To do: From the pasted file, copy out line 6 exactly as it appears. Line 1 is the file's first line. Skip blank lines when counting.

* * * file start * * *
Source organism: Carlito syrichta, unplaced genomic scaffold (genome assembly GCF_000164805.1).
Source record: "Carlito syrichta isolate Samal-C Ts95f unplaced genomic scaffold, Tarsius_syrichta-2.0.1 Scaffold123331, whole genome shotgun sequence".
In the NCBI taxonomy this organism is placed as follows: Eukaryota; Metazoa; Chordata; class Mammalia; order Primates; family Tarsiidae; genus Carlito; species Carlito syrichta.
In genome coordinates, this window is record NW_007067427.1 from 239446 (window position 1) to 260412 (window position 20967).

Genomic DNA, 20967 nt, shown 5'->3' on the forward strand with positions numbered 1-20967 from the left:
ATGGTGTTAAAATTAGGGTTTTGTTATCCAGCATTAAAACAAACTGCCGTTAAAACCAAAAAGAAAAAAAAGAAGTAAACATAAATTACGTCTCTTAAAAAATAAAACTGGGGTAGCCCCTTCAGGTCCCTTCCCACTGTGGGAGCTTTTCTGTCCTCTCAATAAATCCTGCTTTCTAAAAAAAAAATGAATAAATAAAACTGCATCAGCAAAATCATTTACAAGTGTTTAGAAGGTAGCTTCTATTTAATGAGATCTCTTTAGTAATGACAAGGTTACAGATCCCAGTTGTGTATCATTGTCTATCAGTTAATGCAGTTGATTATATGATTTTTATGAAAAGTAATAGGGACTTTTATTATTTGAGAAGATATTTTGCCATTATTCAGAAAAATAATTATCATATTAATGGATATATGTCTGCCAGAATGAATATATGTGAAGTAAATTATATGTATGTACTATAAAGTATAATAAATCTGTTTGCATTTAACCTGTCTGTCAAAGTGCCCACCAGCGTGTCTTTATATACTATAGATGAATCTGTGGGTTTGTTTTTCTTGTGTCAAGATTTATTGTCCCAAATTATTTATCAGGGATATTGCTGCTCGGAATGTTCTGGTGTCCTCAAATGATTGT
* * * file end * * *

ATGGTGTTAAAATTAGGGTTTTGTTATCCAGCATTAAAACAAACTGCCGTTAAAACCAAAAAGAAAAAAAAGAAGTAAACATAAATTACGTCTCTTAAAAAATAAAACTGGGGTAGCCCCTTCAGGTCCCTTCCCACTGTGGGAGCTTTTCTGTCCTCTCAATAAATCCTGCTTTCTAAAAAAAAAATGAATAAATAAAACTGCATCAGCAAAATCATTTACAAGTGTTTAGAAGGTAGCTTCTATTTAATGAGATCTCTTTAGTAATGACAAGGTTACAGATCCCAGTTGTGTATCATTGTCTATCAGTTAATGCAGTTGATTATATGATTTTTATGAAAAGTAATAGGGACTTTTATTATTTGAGAAGATATTTTGCCATTATTCAGAAAAATAATTATCATATTAATGGATATATGTCTGCCAGAATGAATATATGTGAAGTAAATTATATGTATGTACTATAAAGTATAATAAATCTGTTTGCATTTAACCTGTCTGTCAAAGTGCCCACCAGCGTGTCTTTATATACTATAGATGAATCTGTGGGTTTGTTTTTCTTGTGTCAAGATTTATTGTCCCAAATTATTTATCAGGGATATTGCTGCTCGGAATGTTCTGGTGTCCTCAAATGATTGT